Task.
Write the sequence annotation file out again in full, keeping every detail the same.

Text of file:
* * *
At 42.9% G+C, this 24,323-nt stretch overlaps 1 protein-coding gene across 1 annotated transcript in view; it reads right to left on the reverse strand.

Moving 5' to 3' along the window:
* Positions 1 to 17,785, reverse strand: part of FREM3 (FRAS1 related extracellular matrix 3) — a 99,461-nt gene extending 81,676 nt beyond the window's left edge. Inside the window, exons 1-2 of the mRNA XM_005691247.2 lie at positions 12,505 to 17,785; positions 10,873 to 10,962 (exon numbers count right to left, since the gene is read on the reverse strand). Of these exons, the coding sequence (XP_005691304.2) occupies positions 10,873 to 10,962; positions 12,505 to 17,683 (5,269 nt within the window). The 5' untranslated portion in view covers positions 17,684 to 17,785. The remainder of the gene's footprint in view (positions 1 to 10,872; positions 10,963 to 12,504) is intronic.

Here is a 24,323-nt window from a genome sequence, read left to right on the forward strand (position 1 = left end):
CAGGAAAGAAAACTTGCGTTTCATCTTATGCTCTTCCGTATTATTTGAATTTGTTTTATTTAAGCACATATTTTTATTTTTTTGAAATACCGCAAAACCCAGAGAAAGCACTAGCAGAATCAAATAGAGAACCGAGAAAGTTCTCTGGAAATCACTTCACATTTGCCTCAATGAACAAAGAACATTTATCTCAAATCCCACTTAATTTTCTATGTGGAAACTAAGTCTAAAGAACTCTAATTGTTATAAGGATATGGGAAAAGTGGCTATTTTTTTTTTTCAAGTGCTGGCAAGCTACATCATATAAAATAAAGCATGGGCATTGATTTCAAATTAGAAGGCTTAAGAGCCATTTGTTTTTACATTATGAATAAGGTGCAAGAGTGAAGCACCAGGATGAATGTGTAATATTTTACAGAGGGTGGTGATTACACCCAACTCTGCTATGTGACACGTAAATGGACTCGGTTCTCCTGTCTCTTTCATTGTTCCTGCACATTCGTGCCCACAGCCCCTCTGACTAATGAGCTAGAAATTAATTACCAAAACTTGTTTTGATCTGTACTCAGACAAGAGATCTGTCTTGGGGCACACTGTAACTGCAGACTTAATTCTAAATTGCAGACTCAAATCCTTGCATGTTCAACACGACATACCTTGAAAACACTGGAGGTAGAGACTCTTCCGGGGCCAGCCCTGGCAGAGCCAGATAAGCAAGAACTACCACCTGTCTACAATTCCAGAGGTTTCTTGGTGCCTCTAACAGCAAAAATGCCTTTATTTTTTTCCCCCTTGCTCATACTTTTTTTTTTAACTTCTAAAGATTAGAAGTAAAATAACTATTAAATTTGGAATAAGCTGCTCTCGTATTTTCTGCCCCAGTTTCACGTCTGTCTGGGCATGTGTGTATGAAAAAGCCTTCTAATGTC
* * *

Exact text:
At 42.9% G+C, this 24,323-nt stretch overlaps 1 protein-coding gene across 1 annotated transcript in view; it reads right to left on the reverse strand.

Moving 5' to 3' along the window:
* Positions 1 to 17,785, reverse strand: part of FREM3 (FRAS1 related extracellular matrix 3) — a 99,461-nt gene extending 81,676 nt beyond the window's left edge. Inside the window, exons 1-2 of the mRNA XM_005691247.2 lie at positions 12,505 to 17,785; positions 10,873 to 10,962 (exon numbers count right to left, since the gene is read on the reverse strand). Of these exons, the coding sequence (XP_005691304.2) occupies positions 10,873 to 10,962; positions 12,505 to 17,683 (5,269 nt within the window). The 5' untranslated portion in view covers positions 17,684 to 17,785. The remainder of the gene's footprint in view (positions 1 to 10,872; positions 10,963 to 12,504) is intronic.

Here is a 24,323-nt window from a genome sequence, read left to right on the forward strand (position 1 = left end):
CAGGAAAGAAAACTTGCGTTTCATCTTATGCTCTTCCGTATTATTTGAATTTGTTTTATTTAAGCACATATTTTTATTTTTTTGAAATACCGCAAAACCCAGAGAAAGCACTAGCAGAATCAAATAGAGAACCGAGAAAGTTCTCTGGAAATCACTTCACATTTGCCTCAATGAACAAAGAACATTTATCTCAAATCCCACTTAATTTTCTATGTGGAAACTAAGTCTAAAGAACTCTAATTGTTATAAGGATATGGGAAAAGTGGCTATTTTTTTTTTTCAAGTGCTGGCAAGCTACATCATATAAAATAAAGCATGGGCATTGATTTCAAATTAGAAGGCTTAAGAGCCATTTGTTTTTACATTATGAATAAGGTGCAAGAGTGAAGCACCAGGATGAATGTGTAATATTTTACAGAGGGTGGTGATTACACCCAACTCTGCTATGTGACACGTAAATGGACTCGGTTCTCCTGTCTCTTTCATTGTTCCTGCACATTCGTGCCCACAGCCCCTCTGACTAATGAGCTAGAAATTAATTACCAAAACTTGTTTTGATCTGTACTCAGACAAGAGATCTGTCTTGGGGCACACTGTAACTGCAGACTTAATTCTAAATTGCAGACTCAAATCCTTGCATGTTCAACACGACATACCTTGAAAACACTGGAGGTAGAGACTCTTCCGGGGCCAGCCCTGGCAGAGCCAGATAAGCAAGAACTACCACCTGTCTACAATTCCAGAGGTTTCTTGGTGCCTCTAACAGCAAAAATGCCTTTATTTTTTTCCCCCTTGCTCATACTTTTTTTTTTAACTTCTAAAGATTAGAAGTAAAATAACTATTAAATTTGGAATAAGCTGCTCTCGTATTTTCTGCCCCAGTTTCACGTCTGTCTGGGCATGTGTGTATGAAAAAGCCTTCTAATGTC